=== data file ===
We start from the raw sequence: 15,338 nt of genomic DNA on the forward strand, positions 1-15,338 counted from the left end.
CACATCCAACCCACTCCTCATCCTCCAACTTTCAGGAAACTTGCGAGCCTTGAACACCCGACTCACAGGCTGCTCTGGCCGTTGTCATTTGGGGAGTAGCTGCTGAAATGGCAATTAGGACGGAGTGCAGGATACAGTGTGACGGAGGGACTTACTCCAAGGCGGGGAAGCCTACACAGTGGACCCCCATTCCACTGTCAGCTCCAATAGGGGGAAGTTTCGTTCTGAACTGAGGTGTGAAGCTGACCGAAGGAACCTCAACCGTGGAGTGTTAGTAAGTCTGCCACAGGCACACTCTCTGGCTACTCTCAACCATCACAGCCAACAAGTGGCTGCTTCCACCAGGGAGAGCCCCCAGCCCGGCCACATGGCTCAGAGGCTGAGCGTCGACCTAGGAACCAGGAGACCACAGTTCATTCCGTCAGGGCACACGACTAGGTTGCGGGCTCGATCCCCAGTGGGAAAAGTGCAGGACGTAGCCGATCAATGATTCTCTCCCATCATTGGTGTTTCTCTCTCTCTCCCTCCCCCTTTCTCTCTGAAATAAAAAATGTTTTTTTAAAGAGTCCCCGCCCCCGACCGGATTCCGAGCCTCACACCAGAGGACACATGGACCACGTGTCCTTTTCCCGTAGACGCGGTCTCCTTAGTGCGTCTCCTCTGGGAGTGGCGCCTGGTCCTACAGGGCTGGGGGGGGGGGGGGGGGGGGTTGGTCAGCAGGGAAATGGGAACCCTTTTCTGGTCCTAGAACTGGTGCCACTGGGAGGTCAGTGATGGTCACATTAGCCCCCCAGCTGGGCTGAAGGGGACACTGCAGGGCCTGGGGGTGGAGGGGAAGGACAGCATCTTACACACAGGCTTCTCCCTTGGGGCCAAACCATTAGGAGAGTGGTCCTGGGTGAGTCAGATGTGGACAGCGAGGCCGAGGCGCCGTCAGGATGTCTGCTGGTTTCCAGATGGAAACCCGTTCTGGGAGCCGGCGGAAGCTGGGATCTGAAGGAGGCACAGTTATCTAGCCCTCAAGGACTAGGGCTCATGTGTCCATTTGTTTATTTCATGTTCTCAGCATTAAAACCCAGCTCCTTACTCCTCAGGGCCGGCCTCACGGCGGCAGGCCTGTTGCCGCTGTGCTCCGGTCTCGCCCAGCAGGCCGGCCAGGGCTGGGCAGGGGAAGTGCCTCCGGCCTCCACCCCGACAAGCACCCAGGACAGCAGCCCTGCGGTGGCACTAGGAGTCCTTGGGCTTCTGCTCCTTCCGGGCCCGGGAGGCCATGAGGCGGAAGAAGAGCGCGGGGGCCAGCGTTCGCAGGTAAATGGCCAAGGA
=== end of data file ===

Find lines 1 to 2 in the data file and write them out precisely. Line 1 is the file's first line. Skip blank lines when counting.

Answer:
We start from the raw sequence: 15,338 nt of genomic DNA on the forward strand, positions 1-15,338 counted from the left end.
CACATCCAACCCACTCCTCATCCTCCAACTTTCAGGAAACTTGCGAGCCTTGAACACCCGACTCACAGGCTGCTCTGGCCGTTGTCATTTGGGGAGTAGCTGCTGAAATGGCAATTAGGACGGAGTGCAGGATACAGTGTGACGGAGGGACTTACTCCAAGGCGGGGAAGCCTACACAGTGGACCCCCATTCCACTGTCAGCTCCAATAGGGGGAAGTTTCGTTCTGAACTGAGGTGTGAAGCTGACCGAAGGAACCTCAACCGTGGAGTGTTAGTAAGTCTGCCACAGGCACACTCTCTGGCTACTCTCAACCATCACAGCCAACAAGTGGCTGCTTCCACCAGGGAGAGCCCCCAGCCCGGCCACATGGCTCAGAGGCTGAGCGTCGACCTAGGAACCAGGAGACCACAGTTCATTCCGTCAGGGCACACGACTAGGTTGCGGGCTCGATCCCCAGTGGGAAAAGTGCAGGACGTAGCCGATCAATGATTCTCTCCCATCATTGGTGTTTCTCTCTCTCTCCCTCCCCCTTTCTCTCTGAAATAAAAAATGTTTTTTTAAAGAGTCCCCGCCCCCGACCGGATTCCGAGCCTCACACCAGAGGACACATGGACCACGTGTCCTTTTCCCGTAGACGCGGTCTCCTTAGTGCGTCTCCTCTGGGAGTGGCGCCTGGTCCTACAGGGCTGGGGGGGGGGGGGGGGGGGGTTGGTCAGCAGGGAAATGGGAACCCTTTTCTGGTCCTAGAACTGGTGCCACTGGGAGGTCAGTGATGGTCACATTAGCCCCCCAGCTGGGCTGAAGGGGACACTGCAGGGCCTGGGGGTGGAGGGGAAGGACAGCATCTTACACACAGGCTTCTCCCTTGGGGCCAAACCATTAGGAGAGTGGTCCTGGGTGAGTCAGATGTGGACAGCGAGGCCGAGGCGCCGTCAGGATGTCTGCTGGTTTCCAGATGGAAACCCGTTCTGGGAGCCGGCGGAAGCTGGGATCTGAAGGAGGCACAGTTATCTAGCCCTCAAGGACTAGGGCTCATGTGTCCATTTGTTTATTTCATGTTCTCAGCATTAAAACCCAGCTCCTTACTCCTCAGGGCCGGCCTCACGGCGGCAGGCCTGTTGCCGCTGTGCTCCGGTCTCGCCCAGCAGGCCGGCCAGGGCTGGGCAGGGGAAGTGCCTCCGGCCTCCACCCCGACAAGCACCCAGGACAGCAGCCCTGCGGTGGCACTAGGAGTCCTTGGGCTTCTGCTCCTTCCGGGCCCGGGAGGCCATGAGGCGGAAGAAGAGCGCGGGGGCCAGCGTTCGCAGGTAAATGGCCAAGGA